During the merciless Blitz of the Second World War, sculptor Henry Moore joined thousands of British who sought refuge in the tunnels of the Underground. Armed with art supplies, he spent the nights sketching his sleeping companions.
One drawing in particular, Tube Shelter Perspective, captivates. Using watercolor, pencil and crayon, Moore depicts sleeping citizens in two rows, like the tube tracks themselves. The walls of the tunnel glisten, as a cave rich in ore. The sleeping figures appear as caterpillars in cocoons in a liminal space, waiting to emerge as new creations.
Liminal space, a place of transition, is the moment in time caught between then and now, the past and the not yet. These places can make you feel uncomfortable, like airports or waiting rooms. Or, as an engaged couple or a pregnant woman, they remind you that you are not who you have been and neither are you who you will become.
Moore captures the awkward condition of the “not yet” in his drawing. The sleeping citizens cannot see what’s outside, above ground. A few are awake, sitting up, listening, in anticipation. One imagines them holding their breath as they wait for the sounds of destruction or the quiet of dawn.
I too have experienced liminal space. Knowing I can no longer be who I once was. Like those sleeping figures, I laid waiting. There have been times where liminal space became more like a burial shroud than a cocoon. I stayed in a relationship, friendship, or in bad habits, waiting in this space for as long as I could, never pushing forward, until I grew used to my surroundings in languish.
Even in its awkwardness, there is a sacredness in liminal space; if we move through well, we move into fullness. The poet, John O’Donohue made this connection with sacredness and liminal space, which he referred to as thresholds, saying,
“when we cross a new threshold worthily…we heal the patterns of repetition that were in us, that had us caught somewhere. I think beauty in that sense is about an emerging fullness, a greater sense of grace and elegance, a deeper sense of depth.”
When we push through liminal space, beauty breaks through in a glimmer as we see a truer reflection of who we are meant to be.
In his book David and Goliath, Malcolm Gladwell says the British government remembering the return of shell-shocked soldiers from World War I, worried the Blitz would make basket cases out of the general population. They assumed morale would be low from creeping into the tunnels Henry Moore sketched night after night, while the enemy bombed the city above. The opposite happened. The community built in those tunnels, the shared experience and common goal, made them resilient.
Perhaps this is the crucial element of liminal space, community.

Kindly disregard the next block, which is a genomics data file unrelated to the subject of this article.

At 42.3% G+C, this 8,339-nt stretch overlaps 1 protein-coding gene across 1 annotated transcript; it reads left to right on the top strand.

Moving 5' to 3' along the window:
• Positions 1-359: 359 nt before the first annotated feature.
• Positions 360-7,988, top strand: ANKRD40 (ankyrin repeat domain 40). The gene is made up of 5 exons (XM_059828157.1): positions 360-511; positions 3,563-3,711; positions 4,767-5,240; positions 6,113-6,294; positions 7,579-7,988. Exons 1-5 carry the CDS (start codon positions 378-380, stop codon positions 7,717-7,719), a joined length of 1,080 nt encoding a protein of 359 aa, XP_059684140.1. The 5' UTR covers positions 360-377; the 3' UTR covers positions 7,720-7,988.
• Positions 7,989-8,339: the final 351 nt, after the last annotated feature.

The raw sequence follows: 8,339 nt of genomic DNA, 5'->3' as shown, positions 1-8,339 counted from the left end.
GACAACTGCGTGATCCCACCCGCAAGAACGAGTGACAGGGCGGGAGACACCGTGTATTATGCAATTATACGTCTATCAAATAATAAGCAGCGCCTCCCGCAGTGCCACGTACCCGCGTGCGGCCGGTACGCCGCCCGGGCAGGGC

Each night during the Blitz, the British learned to rely on the group. As they slept in the tunnels, their bodies warmed each other. They learned who had a small bladder or who snored straight through the night. They knew who lost someone the night before or who had a son fighting in the mainland. In community there is no room to be selfish. They pressed on, knowing that one night it would be themselves who would need to rely on the community, but for now, it was where they gathered strength and they became better for it.
I have been known to gather moss in liminal space, and it is community that has saved me. Community serves as a mirror, to see my weakness in the reflection of another but also to shine light on my strengths. In community I learn how to lean on another for support, knowing there will be a time when I will supply the shoulder to cry on or the arm to lean upon. In community I see who I was created to be and I rest, gathering strength for the transition to come. This is the crux of liminal space, as we can only come into fullness as humans in community, when we realize we are not alone.
Shemaiah Gonzalez is a freelance writer with degrees in English Literature and Intercultural Ministry. She thrives on moments where storytelling, art and faith collide. She is published in Loyola Press, Busted Halo, America Magazine, among others. She is pursuing an MFA in Seattle where she lives with her husband and their two sons.
Next up, The Meaning is the Waiting
Photo by Nsey Benajah on Unsplash
I loved the way you knitted sculpture, war, and togetherness into a fabric that strengthened all three elements. Your blog reminded me of British courage and endurance “in that part of England that knows not age, nor weariness, nor defeat.” The context for the time you wrote about also reminded me that London endured 57 straight days of bombing. Hitler had thought they would surely fold, but the Brits downed so many of his planes that the bombing stopped. Thanks for your thoughtful and evocative blog.
What a remarkable picture you’ve painted with your words Shemaiah. Lovely read.
Comments will be approved before showing up. We don't allow comments that are disrespectful or personally attack our blog writers.
Tricia Friesen Reed
February 13, 2019
So worthwhile to stop and read this.